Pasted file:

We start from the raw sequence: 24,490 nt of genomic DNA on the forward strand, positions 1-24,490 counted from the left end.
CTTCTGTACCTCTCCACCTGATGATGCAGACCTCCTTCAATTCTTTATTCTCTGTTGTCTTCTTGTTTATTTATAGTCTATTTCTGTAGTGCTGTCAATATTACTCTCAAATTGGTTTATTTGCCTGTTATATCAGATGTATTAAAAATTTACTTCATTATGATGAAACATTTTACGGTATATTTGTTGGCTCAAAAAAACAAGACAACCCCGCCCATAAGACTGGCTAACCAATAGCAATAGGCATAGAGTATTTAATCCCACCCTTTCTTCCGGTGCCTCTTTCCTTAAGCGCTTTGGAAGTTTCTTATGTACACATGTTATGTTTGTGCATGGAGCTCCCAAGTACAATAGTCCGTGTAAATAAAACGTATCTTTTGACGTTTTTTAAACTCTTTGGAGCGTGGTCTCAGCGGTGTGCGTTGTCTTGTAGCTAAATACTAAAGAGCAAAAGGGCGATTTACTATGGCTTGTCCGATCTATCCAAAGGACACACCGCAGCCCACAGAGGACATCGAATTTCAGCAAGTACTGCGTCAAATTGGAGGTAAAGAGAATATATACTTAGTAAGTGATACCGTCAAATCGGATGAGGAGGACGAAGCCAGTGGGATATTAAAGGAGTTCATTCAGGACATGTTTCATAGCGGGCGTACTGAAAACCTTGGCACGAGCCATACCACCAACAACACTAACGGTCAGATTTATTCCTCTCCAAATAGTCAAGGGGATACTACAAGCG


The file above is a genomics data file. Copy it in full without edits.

We start from the raw sequence: 24,490 nt of genomic DNA on the forward strand, positions 1-24,490 counted from the left end.
CTTCTGTACCTCTCCACCTGATGATGCAGACCTCCTTCAATTCTTTATTCTCTGTTGTCTTCTTGTTTATTTATAGTCTATTTCTGTAGTGCTGTCAATATTACTCTCAAATTGGTTTATTTGCCTGTTATATCAGATGTATTAAAAATTTACTTCATTATGATGAAACATTTTACGGTATATTTGTTGGCTCAAAAAAACAAGACAACCCCGCCCATAAGACTGGCTAACCAATAGCAATAGGCATAGAGTATTTAATCCCACCCTTTCTTCCGGTGCCTCTTTCCTTAAGCGCTTTGGAAGTTTCTTATGTACACATGTTATGTTTGTGCATGGAGCTCCCAAGTACAATAGTCCGTGTAAATAAAACGTATCTTTTGACGTTTTTTAAACTCTTTGGAGCGTGGTCTCAGCGGTGTGCGTTGTCTTGTAGCTAAATACTAAAGAGCAAAAGGGCGATTTACTATGGCTTGTCCGATCTATCCAAAGGACACACCGCAGCCCACAGAGGACATCGAATTTCAGCAAGTACTGCGTCAAATTGGAGGTAAAGAGAATATATACTTAGTAAGTGATACCGTCAAATCGGATGAGGAGGACGAAGCCAGTGGGATATTAAAGGAGTTCATTCAGGACATGTTTCATAGCGGGCGTACTGAAAACCTTGGCACGAGCCATACCACCAACAACACTAACGGTCAGATTTATTCCTCTCCAAATAGTCAAGGGGATACTACAAGCG